When Independent Counsel Kenneth Starr testifies before the House Judiciary Committee Thursday morning, the committee could surprise everyone and accomplish something tangible in the first minute. Chairman Henry Hyde--or, as is more likely, a committee member from the Democratic side--should ask him the following:
"Mr. Starr, I want to give you a chance to clear your name on the serious accusation made against you by the judge presiding over your grand jury. As you know, Judge Norma Holloway Johnson has ruled that there is a prima facie case that you or your office illegally leaked information to the press in 24 instances involving 11 different news organizations, and you have filed a sworn affidavit denying those leaks. You have maintained that any communications from you or your deputy, Jackie Bennett--who has been identified as your conduit to the press--were completely proper. You've argued strenuously that neither you nor Mr. Bennett released any information pertaining to grand jury proceedings.
W"e all appreciate the need for reporters to keep their sources of information confidential if they have promised confidentiality. But news sources are free to release reporters from this obligation, and that is what I am asking you to do today. "
So, would you be willing, right here today, under oath, to tell all the reporters, producers, and editors for each of the 11 news organizations with whom you or Mr. Bennett are alleged to have spoken that you hereby release them from any promises they or people working with them made to you or to Mr. Bennett to keep any communications between them and you confidential? And will you, right here, right now, direct Mr. Bennett to release them from any such promises made to him?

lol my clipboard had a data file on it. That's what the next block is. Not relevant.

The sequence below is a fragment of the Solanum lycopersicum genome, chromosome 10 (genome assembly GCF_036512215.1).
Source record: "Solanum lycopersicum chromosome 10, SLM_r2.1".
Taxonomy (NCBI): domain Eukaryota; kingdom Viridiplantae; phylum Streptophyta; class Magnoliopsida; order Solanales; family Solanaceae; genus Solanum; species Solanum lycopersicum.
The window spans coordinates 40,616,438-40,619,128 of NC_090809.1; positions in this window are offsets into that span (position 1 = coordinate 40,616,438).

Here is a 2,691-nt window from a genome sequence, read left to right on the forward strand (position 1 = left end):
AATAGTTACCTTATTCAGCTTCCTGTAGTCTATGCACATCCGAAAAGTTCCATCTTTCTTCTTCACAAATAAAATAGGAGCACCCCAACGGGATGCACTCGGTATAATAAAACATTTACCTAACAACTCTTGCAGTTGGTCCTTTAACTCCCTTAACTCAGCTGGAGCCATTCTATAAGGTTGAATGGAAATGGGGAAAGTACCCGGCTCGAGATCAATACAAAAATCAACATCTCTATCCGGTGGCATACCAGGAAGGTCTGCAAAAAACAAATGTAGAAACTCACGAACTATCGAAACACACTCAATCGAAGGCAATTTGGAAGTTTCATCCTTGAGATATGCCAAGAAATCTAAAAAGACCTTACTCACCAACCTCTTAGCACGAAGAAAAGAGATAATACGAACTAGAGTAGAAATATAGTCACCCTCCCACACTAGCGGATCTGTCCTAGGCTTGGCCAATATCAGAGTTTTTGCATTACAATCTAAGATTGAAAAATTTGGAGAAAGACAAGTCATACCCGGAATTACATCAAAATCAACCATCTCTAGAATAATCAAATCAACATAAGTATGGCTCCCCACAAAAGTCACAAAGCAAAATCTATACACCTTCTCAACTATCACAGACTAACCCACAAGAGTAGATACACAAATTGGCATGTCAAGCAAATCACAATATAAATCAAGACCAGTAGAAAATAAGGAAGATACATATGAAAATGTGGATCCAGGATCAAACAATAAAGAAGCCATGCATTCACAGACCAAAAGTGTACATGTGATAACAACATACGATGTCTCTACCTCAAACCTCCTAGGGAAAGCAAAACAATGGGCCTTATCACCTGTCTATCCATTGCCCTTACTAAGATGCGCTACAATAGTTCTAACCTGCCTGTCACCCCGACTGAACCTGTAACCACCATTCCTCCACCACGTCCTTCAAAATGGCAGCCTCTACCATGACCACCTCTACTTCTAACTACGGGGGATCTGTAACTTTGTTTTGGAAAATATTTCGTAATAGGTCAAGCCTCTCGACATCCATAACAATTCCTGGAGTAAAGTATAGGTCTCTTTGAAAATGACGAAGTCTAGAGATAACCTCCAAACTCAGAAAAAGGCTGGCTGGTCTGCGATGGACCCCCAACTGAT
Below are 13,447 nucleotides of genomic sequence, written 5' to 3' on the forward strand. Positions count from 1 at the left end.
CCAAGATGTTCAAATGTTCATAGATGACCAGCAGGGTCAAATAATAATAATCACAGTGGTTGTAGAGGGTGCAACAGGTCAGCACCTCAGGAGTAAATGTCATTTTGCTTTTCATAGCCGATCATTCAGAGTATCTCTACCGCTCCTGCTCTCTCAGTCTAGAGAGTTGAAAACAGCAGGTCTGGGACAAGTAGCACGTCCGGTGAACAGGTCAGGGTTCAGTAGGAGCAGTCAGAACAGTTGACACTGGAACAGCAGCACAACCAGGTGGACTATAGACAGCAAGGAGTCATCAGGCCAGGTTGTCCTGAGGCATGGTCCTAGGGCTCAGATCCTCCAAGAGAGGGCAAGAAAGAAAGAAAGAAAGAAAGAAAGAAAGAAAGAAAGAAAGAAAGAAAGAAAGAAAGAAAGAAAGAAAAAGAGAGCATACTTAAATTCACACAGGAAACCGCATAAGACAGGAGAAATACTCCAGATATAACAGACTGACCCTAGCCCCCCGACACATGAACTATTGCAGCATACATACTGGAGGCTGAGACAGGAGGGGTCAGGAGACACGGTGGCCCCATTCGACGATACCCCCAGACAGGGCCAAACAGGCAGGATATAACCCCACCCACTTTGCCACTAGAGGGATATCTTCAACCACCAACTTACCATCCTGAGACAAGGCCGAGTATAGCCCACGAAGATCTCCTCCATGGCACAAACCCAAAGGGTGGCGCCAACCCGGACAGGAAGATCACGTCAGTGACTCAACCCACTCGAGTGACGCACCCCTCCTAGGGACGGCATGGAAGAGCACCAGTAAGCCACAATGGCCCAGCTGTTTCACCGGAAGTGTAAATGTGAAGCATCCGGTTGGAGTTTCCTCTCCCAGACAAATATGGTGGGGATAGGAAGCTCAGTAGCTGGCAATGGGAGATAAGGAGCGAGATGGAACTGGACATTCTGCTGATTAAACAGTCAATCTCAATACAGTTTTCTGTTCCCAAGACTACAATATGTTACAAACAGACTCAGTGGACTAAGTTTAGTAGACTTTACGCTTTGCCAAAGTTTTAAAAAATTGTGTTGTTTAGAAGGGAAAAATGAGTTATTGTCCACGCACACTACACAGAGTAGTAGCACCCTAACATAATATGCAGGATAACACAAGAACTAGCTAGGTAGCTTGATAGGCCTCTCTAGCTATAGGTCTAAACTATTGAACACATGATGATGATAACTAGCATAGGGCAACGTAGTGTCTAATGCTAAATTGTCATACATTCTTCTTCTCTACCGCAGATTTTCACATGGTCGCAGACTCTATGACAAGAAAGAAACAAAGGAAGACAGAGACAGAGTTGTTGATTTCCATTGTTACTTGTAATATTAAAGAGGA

"Finally, I would like your assurance, under oath, that neither you nor Mr. Bennett have ever discussed with these reporters how they might protect your confidentiality even if you did have to release them publicly from any promises. This way, these reporters could be asked exactly what Mr. Bennett and you told them and they could answer honestly without violating any pledges of confidentiality.
"If you've been unfairly accused, as you insist, sir, you should want these reporters to talk freely and honestly about what you and Mr. Bennett did or did not tell them. And, of course, if you never leaked anything illegally to them and never swore them to confidentiality, there is no harm in releasing them from a promise they never made."
If Starr hems and haws (or refuses to address the pivotal question of Bennett), we'll know that he and Bennett are not willing to put their denials to the test. If Starr agrees and is willing to follow up with a letter to these reporters, the committee--or the investigator Judge Johnson has appointed to find out about the leaks--could then question the reporters. The questioning would not be the kind of "who were your sources" fishing expedition that should trouble anyone who worries about a free press. Rather, the only question would be "What did Mr. Bennett and Mr. Starr tell you in connection with each of these stories?"
Starr and Bennett have repeatedly claimed that they have nothing to worry about if these or any other reporters reveal their conversations.
This would be a quick, simple, and (unless Starr and Bennett are lying) harmless way to settle a troublesome issue.
Steven Brill responds to a flood of anonymous e-mail generated by this piece in "E-Mail to the Editors."